The first question is easier to answer because there are data and case studies to answer it. See A Review of Co-Morbid Depression in Pediatric ADHD: Etiologies, Phenomenology, and Treatment available at PubMed. It should get you started on avenues to explore.

*You seem to have diagnosed yourself with this, and for the purposes of this question, I am taking that at face value. I have no idea if you have one or both of these disorders, and neither does anyone else on the internet.
posted by OmieWise at 8:57 AM on June 25, 2014

I was closer to hyper as a kid, I think most adults tend to lose that as they get older anyway. My official dx now is inattentive. What I've noticed of my periods of depression is that my attention span was frustratingly short, but it wasn't in a high-energy sort of way, if that makes sense? Things just became "meh" very quickly. I don't think depression improves things in the least, if anything it makes it harder to sustain attention for even previously pleasurable activities. Inattentive type is not hyperactive and thus I can't see how it would possibly benefit from "slowing things down". It's more a matter of drifting focus, not restlessness in that bouncy sort of way.

But kind of hard to see how things might be interacting for you when you haven't described anything here that seems even vaguely ADDish. If there were literally no expectations on you as a child, yeah, that would make it hard to pick up on inattentive ADD, but it could also be that as an adult you haven't yet learned how to do sustained things like work and studying, because those are definitely skills that require practice. Everybody's different, but for me the ADD isn't just "I don't like to clean and my place is kind of a mess", it's "I have started doing dishes six times so far this week and somehow have yet to finish a full sink". It isn't "I have a hard time studying for four hours at a stretch", it's "I've been trying to read this chapter for two hours and I'm two pages in". But I didn't get diagnosed as a kid, personally, because I could keep up with schoolwork as long as it took negligible effort, and my parents put my constant flakiness and bedroom-from-hell down to other factors. So that's a thing.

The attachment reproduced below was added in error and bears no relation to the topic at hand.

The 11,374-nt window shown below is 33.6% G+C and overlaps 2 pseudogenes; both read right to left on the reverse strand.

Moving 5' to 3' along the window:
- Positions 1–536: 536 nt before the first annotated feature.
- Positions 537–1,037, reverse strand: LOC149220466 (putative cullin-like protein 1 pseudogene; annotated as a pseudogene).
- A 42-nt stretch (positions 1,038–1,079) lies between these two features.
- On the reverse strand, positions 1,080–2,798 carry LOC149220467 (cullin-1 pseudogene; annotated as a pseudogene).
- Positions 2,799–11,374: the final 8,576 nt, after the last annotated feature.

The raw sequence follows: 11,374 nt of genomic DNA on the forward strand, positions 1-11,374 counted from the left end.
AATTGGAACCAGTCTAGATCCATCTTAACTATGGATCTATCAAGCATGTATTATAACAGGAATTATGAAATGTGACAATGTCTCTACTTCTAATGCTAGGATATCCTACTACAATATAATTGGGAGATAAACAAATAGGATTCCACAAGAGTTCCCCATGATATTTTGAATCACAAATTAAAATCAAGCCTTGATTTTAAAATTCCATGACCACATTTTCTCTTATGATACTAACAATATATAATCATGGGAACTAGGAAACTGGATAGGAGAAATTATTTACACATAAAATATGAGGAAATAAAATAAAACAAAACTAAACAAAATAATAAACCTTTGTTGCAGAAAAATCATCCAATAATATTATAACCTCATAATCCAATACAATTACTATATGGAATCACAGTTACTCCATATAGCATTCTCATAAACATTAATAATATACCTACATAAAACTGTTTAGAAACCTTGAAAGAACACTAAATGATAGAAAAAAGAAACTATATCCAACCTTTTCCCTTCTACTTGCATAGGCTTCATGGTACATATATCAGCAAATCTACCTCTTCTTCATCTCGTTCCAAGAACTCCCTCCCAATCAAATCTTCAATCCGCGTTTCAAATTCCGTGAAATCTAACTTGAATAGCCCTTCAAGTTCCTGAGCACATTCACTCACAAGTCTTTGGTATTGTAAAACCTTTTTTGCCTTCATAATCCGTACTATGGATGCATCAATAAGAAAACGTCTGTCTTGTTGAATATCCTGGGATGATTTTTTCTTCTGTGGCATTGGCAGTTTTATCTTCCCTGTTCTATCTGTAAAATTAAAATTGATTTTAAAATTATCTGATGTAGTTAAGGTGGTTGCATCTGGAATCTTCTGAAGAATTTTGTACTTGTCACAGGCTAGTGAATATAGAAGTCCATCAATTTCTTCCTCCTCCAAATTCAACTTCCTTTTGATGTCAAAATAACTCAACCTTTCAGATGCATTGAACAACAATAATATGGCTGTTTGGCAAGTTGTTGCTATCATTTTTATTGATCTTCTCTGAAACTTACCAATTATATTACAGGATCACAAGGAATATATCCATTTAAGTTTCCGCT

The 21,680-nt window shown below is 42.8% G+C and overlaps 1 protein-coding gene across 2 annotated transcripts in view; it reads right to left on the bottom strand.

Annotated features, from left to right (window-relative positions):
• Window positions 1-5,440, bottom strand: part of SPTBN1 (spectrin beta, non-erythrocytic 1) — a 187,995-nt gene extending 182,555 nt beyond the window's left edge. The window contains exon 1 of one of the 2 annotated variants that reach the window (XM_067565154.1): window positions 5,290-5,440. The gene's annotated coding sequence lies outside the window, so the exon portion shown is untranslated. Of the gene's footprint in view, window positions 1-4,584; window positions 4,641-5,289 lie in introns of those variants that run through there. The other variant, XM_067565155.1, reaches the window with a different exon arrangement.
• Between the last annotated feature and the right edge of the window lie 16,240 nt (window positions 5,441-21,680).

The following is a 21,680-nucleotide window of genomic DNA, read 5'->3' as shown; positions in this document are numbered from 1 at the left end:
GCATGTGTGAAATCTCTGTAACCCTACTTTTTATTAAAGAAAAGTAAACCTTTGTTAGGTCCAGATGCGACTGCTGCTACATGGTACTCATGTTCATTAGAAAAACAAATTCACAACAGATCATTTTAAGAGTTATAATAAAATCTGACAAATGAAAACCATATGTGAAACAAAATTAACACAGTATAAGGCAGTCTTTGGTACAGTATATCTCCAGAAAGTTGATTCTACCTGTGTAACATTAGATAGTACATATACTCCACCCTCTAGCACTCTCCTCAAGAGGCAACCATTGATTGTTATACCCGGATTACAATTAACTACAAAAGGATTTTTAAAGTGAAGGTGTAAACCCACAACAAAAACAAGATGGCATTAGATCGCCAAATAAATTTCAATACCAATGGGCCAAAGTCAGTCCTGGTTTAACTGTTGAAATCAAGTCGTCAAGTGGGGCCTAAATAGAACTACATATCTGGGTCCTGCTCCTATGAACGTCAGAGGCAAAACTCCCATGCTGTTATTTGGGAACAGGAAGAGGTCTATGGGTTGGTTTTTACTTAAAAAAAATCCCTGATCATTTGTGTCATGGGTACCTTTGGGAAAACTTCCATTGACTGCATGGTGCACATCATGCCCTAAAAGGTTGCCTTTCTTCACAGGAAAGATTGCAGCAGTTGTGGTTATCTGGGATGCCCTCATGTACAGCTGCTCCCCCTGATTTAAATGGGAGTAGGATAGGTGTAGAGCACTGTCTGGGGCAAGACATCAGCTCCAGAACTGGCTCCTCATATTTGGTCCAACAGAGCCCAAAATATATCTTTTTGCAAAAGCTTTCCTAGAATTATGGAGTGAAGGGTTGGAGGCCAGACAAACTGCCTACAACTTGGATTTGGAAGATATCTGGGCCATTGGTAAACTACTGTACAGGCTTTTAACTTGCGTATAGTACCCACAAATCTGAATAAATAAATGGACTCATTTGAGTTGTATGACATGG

If you've got any questions about the whole adult diagnosis thing, you can MeMail me.
posted by Sequence at 9:24 AM on June 25, 2014 [1 favorite]

IANAD, but I do not believe that Inattentive ADHD has to show any "restless" or energetic manifestations. After my own diagnosis I did a lot of reading on ADHD, and I don't recall there being any requirement to show both sides of the disorder. Symptoms are different in children than in adults, and different in children between genders.

If you are being treated for depression, seek out a professional who can also test you for ADHD. If you are treated for both, consider getting coordinated treatment (ie, see a professional who can treat you for both, instead of having separate doctors).
posted by Cardinal Fang! at 12:14 PM on June 25, 2014

One nice thing about how they combine is that Adderall is a treatment for both ADD and for treatment-resistant major depression. So if you end up being prescribed Adderall for your ADD then you should see some improvement in your depression, too.
posted by Jacqueline at 4:15 PM on June 25, 2014 [1 favorite]